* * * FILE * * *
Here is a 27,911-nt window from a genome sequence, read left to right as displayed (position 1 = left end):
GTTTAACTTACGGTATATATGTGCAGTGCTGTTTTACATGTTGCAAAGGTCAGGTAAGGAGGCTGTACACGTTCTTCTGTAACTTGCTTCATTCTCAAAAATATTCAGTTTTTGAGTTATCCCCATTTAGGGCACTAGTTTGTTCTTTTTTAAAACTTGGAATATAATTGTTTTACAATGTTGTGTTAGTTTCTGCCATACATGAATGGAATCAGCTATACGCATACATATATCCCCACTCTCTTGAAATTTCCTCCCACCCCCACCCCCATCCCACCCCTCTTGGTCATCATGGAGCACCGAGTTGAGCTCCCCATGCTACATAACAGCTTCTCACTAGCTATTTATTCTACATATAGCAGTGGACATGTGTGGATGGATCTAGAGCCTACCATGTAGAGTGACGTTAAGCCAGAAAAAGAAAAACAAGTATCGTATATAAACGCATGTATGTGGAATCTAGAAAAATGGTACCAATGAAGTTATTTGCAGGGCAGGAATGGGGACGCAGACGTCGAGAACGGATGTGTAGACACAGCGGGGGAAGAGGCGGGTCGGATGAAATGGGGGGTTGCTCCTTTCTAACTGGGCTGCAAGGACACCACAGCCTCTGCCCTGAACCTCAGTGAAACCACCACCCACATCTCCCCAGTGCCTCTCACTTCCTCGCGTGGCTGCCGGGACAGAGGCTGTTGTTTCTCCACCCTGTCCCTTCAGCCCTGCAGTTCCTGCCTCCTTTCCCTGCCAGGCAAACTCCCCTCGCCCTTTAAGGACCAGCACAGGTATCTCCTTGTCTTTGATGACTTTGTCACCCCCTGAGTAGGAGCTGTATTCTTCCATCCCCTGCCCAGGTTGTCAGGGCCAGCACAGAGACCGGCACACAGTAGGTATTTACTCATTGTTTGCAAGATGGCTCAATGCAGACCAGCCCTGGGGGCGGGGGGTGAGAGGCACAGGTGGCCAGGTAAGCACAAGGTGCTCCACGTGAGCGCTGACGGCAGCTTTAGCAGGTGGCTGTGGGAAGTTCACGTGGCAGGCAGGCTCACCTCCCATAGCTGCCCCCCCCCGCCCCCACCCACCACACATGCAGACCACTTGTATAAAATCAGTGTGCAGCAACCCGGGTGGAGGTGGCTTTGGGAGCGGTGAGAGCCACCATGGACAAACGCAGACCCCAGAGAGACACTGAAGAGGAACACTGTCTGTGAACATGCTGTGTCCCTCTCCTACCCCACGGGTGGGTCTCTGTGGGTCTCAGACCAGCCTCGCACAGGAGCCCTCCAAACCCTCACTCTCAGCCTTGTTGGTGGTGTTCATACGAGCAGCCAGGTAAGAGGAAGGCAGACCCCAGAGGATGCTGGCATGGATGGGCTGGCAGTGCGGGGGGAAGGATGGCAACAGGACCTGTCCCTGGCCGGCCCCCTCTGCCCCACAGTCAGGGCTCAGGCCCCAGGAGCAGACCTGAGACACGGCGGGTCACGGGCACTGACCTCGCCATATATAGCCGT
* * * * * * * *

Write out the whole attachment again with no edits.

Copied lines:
Here is a 27,911-nt window from a genome sequence, read left to right as displayed (position 1 = left end):
GTTTAACTTACGGTATATATGTGCAGTGCTGTTTTACATGTTGCAAAGGTCAGGTAAGGAGGCTGTACACGTTCTTCTGTAACTTGCTTCATTCTCAAAAATATTCAGTTTTTGAGTTATCCCCATTTAGGGCACTAGTTTGTTCTTTTTTAAAACTTGGAATATAATTGTTTTACAATGTTGTGTTAGTTTCTGCCATACATGAATGGAATCAGCTATACGCATACATATATCCCCACTCTCTTGAAATTTCCTCCCACCCCCACCCCCATCCCACCCCTCTTGGTCATCATGGAGCACCGAGTTGAGCTCCCCATGCTACATAACAGCTTCTCACTAGCTATTTATTCTACATATAGCAGTGGACATGTGTGGATGGATCTAGAGCCTACCATGTAGAGTGACGTTAAGCCAGAAAAAGAAAAACAAGTATCGTATATAAACGCATGTATGTGGAATCTAGAAAAATGGTACCAATGAAGTTATTTGCAGGGCAGGAATGGGGACGCAGACGTCGAGAACGGATGTGTAGACACAGCGGGGGAAGAGGCGGGTCGGATGAAATGGGGGGTTGCTCCTTTCTAACTGGGCTGCAAGGACACCACAGCCTCTGCCCTGAACCTCAGTGAAACCACCACCCACATCTCCCCAGTGCCTCTCACTTCCTCGCGTGGCTGCCGGGACAGAGGCTGTTGTTTCTCCACCCTGTCCCTTCAGCCCTGCAGTTCCTGCCTCCTTTCCCTGCCAGGCAAACTCCCCTCGCCCTTTAAGGACCAGCACAGGTATCTCCTTGTCTTTGATGACTTTGTCACCCCCTGAGTAGGAGCTGTATTCTTCCATCCCCTGCCCAGGTTGTCAGGGCCAGCACAGAGACCGGCACACAGTAGGTATTTACTCATTGTTTGCAAGATGGCTCAATGCAGACCAGCCCTGGGGGCGGGGGGTGAGAGGCACAGGTGGCCAGGTAAGCACAAGGTGCTCCACGTGAGCGCTGACGGCAGCTTTAGCAGGTGGCTGTGGGAAGTTCACGTGGCAGGCAGGCTCACCTCCCATAGCTGCCCCCCCCCGCCCCCACCCACCACACATGCAGACCACTTGTATAAAATCAGTGTGCAGCAACCCGGGTGGAGGTGGCTTTGGGAGCGGTGAGAGCCACCATGGACAAACGCAGACCCCAGAGAGACACTGAAGAGGAACACTGTCTGTGAACATGCTGTGTCCCTCTCCTACCCCACGGGTGGGTCTCTGTGGGTCTCAGACCAGCCTCGCACAGGAGCCCTCCAAACCCTCACTCTCAGCCTTGTTGGTGGTGTTCATACGAGCAGCCAGGTAAGAGGAAGGCAGACCCCAGAGGATGCTGGCATGGATGGGCTGGCAGTGCGGGGGGAAGGATGGCAACAGGACCTGTCCCTGGCCGGCCCCCTCTGCCCCACAGTCAGGGCTCAGGCCCCAGGAGCAGACCTGAGACACGGCGGGTCACGGGCACTGACCTCGCCATATATAGCCGT